January 28, 2009 12:17 PM Eastern Time
National Federation of the Blind Press Release
Christopher S. Danielsen
Director of Public Relations
National Federation of the Blind
(410) 659-9314, extension 2330
(410) 262-1281 (Cell)
WASHINGTON–(BUSINESS WIRE)–Representatives Edolphus “Ed” Towns (D-NY) and Cliff Stearns (R-FL) today introduced H.R. 734, a bill intended to protect the blind and other pedestrians from injury or death as a result of silent vehicle technology. The Pedestrian Safety Enhancement Act of 2009 requires the Secretary of Transportation to conduct a study on how to protect the blind and others from being injured or killed by vehicles using hybrid, electric, and other silent engine technologies. Thirty-two original co-sponsors have already signed on to the bill.
Because blind pedestrians cannot locate and evaluate traffic using their vision, they must listen to traffic to discern its speed, direction, and other attributes in order to travel safely and independently. Other people, including pedestrians who are not blind, bicyclists, runners, and small children, also benefit from hearing the sound of vehicle engines. New vehicles that employ hybrid or electric engine technology can be silent, rendering them extremely dangerous in situations where vehicles and pedestrians come into proximity with each other.
“The National Federation of the Blind appreciates the wise and decisive action taken today by Congressmen Towns and Stearns to preserve the right to safe and independent travel for the blind,” said Dr. Marc Maurer, President of the National Federation of the Blind. “The blind, like all pedestrians, must be able to travel to work, to school, to church, and to other places in our communities without being injured or killed. This bill will benefit all pedestrians for generations to come as new vehicle technologies become more prevalent. The blind of America will do everything in our power to ensure its swift passage.”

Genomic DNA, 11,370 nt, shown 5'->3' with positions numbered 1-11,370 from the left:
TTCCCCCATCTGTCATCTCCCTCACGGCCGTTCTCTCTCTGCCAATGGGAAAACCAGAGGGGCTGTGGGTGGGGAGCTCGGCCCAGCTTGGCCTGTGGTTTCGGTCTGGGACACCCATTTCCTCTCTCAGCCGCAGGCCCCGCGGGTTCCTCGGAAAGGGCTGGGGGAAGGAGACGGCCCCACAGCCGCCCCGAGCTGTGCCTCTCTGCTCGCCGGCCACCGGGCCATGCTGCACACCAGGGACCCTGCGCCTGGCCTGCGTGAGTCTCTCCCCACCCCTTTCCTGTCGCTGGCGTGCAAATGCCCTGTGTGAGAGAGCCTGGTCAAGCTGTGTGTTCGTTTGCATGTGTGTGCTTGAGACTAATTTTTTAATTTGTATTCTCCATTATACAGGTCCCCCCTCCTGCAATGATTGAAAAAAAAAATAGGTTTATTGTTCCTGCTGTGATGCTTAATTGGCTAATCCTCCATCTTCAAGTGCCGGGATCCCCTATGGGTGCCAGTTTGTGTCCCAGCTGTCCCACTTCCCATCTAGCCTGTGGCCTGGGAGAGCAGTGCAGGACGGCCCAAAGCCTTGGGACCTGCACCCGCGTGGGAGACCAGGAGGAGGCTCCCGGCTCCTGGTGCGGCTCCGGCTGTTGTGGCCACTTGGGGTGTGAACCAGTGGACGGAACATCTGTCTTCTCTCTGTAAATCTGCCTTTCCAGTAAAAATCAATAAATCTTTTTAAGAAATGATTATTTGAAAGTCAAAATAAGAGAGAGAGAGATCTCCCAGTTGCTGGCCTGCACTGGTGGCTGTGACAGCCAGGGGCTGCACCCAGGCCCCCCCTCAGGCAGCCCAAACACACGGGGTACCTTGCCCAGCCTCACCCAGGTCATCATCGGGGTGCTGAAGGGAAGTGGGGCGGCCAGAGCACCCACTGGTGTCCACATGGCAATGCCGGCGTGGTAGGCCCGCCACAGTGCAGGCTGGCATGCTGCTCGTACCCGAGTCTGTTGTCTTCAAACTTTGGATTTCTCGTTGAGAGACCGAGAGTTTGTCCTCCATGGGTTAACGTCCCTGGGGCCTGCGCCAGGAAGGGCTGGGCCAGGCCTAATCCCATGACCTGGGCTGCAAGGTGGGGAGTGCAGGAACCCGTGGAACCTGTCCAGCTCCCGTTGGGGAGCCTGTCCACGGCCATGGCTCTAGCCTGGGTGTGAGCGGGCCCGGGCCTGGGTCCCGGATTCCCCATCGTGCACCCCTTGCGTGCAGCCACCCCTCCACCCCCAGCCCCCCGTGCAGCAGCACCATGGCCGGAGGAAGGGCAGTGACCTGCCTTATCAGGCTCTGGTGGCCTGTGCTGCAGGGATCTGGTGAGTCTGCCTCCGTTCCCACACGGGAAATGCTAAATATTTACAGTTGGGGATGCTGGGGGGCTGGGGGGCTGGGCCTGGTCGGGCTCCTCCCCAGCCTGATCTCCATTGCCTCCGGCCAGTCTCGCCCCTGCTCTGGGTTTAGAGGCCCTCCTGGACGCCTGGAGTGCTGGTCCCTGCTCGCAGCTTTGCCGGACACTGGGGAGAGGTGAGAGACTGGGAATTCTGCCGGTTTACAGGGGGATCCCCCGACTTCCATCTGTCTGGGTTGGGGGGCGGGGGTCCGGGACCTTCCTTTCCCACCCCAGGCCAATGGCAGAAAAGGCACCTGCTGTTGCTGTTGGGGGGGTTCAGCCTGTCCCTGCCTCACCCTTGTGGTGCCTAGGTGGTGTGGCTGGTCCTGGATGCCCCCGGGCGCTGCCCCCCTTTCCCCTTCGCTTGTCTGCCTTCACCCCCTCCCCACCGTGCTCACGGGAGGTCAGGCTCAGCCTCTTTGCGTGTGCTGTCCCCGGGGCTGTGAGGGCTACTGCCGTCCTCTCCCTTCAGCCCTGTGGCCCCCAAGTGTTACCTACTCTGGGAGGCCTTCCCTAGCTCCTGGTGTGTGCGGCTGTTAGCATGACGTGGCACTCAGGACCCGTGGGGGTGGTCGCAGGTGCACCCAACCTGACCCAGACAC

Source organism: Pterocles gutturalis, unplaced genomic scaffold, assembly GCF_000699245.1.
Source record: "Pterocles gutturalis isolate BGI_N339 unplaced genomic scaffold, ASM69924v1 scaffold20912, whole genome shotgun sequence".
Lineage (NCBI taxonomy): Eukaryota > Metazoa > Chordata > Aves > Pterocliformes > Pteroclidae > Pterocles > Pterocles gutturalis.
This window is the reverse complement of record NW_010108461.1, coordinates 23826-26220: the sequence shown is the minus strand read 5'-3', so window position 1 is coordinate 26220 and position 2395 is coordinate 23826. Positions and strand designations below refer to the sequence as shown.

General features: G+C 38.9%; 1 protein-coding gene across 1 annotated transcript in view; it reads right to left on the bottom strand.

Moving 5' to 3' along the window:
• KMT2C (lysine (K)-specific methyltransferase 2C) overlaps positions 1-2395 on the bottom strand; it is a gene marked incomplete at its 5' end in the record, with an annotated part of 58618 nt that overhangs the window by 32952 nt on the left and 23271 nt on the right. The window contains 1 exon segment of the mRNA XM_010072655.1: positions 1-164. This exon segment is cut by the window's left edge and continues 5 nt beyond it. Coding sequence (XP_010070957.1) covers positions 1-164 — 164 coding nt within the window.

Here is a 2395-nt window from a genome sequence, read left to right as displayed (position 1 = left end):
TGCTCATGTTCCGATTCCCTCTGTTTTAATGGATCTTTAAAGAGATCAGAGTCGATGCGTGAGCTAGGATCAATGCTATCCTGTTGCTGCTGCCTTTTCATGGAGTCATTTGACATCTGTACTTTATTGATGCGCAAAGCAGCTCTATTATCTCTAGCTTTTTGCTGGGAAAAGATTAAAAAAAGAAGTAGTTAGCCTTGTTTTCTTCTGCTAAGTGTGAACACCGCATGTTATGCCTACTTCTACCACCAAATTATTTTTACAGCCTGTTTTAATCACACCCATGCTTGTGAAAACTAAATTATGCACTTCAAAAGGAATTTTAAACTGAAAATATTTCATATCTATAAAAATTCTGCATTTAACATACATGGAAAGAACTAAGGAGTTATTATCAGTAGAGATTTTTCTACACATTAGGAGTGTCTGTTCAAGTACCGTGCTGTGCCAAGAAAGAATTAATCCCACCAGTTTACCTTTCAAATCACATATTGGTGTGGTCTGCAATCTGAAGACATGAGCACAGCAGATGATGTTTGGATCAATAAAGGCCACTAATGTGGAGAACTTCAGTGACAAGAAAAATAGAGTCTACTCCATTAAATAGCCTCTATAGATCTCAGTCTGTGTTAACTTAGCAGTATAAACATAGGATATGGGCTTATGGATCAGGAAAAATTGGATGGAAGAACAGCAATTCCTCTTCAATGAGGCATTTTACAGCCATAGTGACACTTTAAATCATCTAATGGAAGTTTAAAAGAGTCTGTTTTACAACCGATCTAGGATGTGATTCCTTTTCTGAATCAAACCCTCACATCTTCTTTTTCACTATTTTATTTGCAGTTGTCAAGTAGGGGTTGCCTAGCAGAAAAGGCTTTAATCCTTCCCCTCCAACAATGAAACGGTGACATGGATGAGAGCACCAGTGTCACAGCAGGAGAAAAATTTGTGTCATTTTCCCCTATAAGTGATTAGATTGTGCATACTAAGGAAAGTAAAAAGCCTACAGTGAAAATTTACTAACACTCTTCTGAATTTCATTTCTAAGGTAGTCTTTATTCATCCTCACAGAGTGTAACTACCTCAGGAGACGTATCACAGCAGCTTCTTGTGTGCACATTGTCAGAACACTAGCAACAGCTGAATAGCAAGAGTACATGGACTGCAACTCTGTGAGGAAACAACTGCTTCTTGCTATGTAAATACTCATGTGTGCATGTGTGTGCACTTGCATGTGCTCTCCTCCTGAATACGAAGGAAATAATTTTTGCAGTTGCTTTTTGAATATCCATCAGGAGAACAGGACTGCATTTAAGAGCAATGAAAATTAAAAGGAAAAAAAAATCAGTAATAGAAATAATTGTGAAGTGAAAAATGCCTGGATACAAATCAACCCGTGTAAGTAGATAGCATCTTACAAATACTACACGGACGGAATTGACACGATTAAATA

“The beneficial trend toward more environmentally friendly vehicles has had the unintended effect of placing the blind and other pedestrians in danger,” said Representative Towns. “As someone who taught travel with a white cane to the blind for many years, I understand that the sound of traffic is critically important in order for them to travel safely and independently. This bill will prevent many injuries and fatalities while still allowing more clean vehicles on our nation’s roads.”
“I understand the safety concerns of blind pedestrians with these quiet automobiles; I have heard the same concerns from senior citizens in my district, and I appreciate the threat to children, bicyclists, and runners,” said Representative Stearns. “I deeply appreciate the support of all parties in supporting this important safety legislation.”
The bill requires the Secretary of Transportation, within ninety days of its enactment, to commence a two-year study to determine the best means to provide the blind and other pedestrians with information about the location, motion, speed, and direction of vehicles. Upon completion of the study, the Secretary will report the findings of the study to Congress and, within ninety days, establish a minimum vehicle safety standard for all new vehicles sold in the United States. Automobile manufacturers will have two years to comply with the vehicle safety standard.